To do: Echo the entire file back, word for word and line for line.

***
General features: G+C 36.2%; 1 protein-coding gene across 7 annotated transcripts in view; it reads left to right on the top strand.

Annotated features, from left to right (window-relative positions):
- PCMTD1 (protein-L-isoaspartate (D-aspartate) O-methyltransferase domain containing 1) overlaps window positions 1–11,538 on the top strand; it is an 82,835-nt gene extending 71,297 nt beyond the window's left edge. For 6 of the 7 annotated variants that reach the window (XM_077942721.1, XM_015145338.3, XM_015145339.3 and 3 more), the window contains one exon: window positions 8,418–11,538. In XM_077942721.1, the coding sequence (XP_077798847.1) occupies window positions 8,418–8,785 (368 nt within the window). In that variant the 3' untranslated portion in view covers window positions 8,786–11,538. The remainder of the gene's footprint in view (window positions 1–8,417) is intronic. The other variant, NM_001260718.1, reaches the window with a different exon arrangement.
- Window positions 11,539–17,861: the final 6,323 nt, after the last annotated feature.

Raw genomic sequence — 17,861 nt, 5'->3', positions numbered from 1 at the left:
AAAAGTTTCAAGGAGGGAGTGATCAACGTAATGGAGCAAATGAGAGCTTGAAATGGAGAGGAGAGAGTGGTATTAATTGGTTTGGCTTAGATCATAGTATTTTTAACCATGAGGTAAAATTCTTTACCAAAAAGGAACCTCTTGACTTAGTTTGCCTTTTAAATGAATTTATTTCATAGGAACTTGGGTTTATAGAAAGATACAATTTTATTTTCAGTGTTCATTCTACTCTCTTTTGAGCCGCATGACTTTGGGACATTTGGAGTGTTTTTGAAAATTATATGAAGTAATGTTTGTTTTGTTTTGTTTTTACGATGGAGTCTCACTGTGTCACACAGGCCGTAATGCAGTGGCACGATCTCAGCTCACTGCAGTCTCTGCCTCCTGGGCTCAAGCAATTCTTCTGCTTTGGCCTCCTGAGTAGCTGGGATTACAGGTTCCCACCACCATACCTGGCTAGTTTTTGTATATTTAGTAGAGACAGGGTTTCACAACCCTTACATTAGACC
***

General features: G+C 36.2%; 1 protein-coding gene across 7 annotated transcripts in view; it reads left to right on the top strand.

Annotated features, from left to right (window-relative positions):
- PCMTD1 (protein-L-isoaspartate (D-aspartate) O-methyltransferase domain containing 1) overlaps window positions 1–11,538 on the top strand; it is an 82,835-nt gene extending 71,297 nt beyond the window's left edge. For 6 of the 7 annotated variants that reach the window (XM_077942721.1, XM_015145338.3, XM_015145339.3 and 3 more), the window contains one exon: window positions 8,418–11,538. In XM_077942721.1, the coding sequence (XP_077798847.1) occupies window positions 8,418–8,785 (368 nt within the window). In that variant the 3' untranslated portion in view covers window positions 8,786–11,538. The remainder of the gene's footprint in view (window positions 1–8,417) is intronic. The other variant, NM_001260718.1, reaches the window with a different exon arrangement.
- Window positions 11,539–17,861: the final 6,323 nt, after the last annotated feature.

Raw genomic sequence — 17,861 nt, 5'->3', positions numbered from 1 at the left:
AAAAGTTTCAAGGAGGGAGTGATCAACGTAATGGAGCAAATGAGAGCTTGAAATGGAGAGGAGAGAGTGGTATTAATTGGTTTGGCTTAGATCATAGTATTTTTAACCATGAGGTAAAATTCTTTACCAAAAAGGAACCTCTTGACTTAGTTTGCCTTTTAAATGAATTTATTTCATAGGAACTTGGGTTTATAGAAAGATACAATTTTATTTTCAGTGTTCATTCTACTCTCTTTTGAGCCGCATGACTTTGGGACATTTGGAGTGTTTTTGAAAATTATATGAAGTAATGTTTGTTTTGTTTTGTTTTTACGATGGAGTCTCACTGTGTCACACAGGCCGTAATGCAGTGGCACGATCTCAGCTCACTGCAGTCTCTGCCTCCTGGGCTCAAGCAATTCTTCTGCTTTGGCCTCCTGAGTAGCTGGGATTACAGGTTCCCACCACCATACCTGGCTAGTTTTTGTATATTTAGTAGAGACAGGGTTTCACAACCCTTACATTAGACC